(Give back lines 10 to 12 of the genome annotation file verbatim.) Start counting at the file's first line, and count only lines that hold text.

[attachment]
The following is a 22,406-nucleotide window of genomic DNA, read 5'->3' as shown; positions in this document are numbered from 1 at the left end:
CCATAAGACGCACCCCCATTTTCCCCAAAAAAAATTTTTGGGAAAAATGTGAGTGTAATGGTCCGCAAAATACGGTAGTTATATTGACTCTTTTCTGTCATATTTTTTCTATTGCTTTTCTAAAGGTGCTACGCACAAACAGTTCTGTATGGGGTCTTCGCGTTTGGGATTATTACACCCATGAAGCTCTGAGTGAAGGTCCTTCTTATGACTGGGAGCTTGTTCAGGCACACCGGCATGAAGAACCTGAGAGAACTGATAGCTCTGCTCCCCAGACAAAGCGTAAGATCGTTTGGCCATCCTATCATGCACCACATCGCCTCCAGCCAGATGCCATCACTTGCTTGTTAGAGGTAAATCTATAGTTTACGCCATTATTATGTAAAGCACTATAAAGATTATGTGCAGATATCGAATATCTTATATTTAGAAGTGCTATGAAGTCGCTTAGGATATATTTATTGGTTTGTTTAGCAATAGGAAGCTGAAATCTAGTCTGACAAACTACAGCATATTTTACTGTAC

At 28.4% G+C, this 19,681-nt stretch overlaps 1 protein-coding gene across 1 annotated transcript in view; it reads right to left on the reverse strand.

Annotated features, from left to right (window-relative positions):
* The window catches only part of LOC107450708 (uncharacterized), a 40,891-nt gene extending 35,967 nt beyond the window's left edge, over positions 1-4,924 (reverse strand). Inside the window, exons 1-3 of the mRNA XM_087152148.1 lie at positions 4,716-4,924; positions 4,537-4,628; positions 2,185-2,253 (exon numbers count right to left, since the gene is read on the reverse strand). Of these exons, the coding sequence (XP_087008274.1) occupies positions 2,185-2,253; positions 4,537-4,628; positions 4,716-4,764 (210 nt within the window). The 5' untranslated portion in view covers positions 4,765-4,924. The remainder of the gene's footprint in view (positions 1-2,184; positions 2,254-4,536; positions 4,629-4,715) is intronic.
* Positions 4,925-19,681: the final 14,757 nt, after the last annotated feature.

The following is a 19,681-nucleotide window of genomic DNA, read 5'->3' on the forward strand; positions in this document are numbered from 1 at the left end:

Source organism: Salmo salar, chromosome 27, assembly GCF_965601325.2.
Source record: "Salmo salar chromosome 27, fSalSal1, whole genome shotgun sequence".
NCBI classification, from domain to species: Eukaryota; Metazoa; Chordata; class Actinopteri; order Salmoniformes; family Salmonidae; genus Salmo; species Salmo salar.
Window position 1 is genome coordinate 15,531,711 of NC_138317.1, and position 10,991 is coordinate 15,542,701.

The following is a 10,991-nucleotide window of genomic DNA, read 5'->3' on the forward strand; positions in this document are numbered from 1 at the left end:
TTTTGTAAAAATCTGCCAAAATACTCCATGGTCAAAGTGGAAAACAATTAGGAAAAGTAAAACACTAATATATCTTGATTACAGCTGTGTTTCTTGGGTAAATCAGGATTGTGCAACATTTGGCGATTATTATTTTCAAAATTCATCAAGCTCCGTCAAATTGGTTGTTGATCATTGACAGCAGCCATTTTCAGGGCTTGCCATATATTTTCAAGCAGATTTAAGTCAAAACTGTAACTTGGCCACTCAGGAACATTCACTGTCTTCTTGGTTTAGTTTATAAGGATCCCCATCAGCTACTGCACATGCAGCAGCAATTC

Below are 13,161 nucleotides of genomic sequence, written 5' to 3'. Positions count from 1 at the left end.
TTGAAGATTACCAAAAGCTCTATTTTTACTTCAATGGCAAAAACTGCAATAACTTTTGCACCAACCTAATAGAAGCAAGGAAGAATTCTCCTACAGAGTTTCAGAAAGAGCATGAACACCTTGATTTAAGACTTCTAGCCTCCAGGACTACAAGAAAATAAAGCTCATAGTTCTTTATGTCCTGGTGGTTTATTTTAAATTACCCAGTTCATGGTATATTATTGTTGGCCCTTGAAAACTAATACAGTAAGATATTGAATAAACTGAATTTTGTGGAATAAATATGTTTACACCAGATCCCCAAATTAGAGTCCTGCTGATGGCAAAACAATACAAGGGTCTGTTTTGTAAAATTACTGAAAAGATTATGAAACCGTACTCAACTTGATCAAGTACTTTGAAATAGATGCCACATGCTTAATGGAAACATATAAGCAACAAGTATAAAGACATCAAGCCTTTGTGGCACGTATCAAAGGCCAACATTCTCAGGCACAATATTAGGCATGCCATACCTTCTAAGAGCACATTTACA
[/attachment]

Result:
NCBI classification, from domain to species: Eukaryota; Metazoa; Chordata; class Actinopteri; order Salmoniformes; family Salmonidae; genus Salmo; species Salmo salar.
Window position 1 is genome coordinate 15,531,711 of NC_138317.1, and position 10,991 is coordinate 15,542,701.

The following is a 10,991-nucleotide window of genomic DNA, read 5'->3' on the forward strand; positions in this document are numbered from 1 at the left end: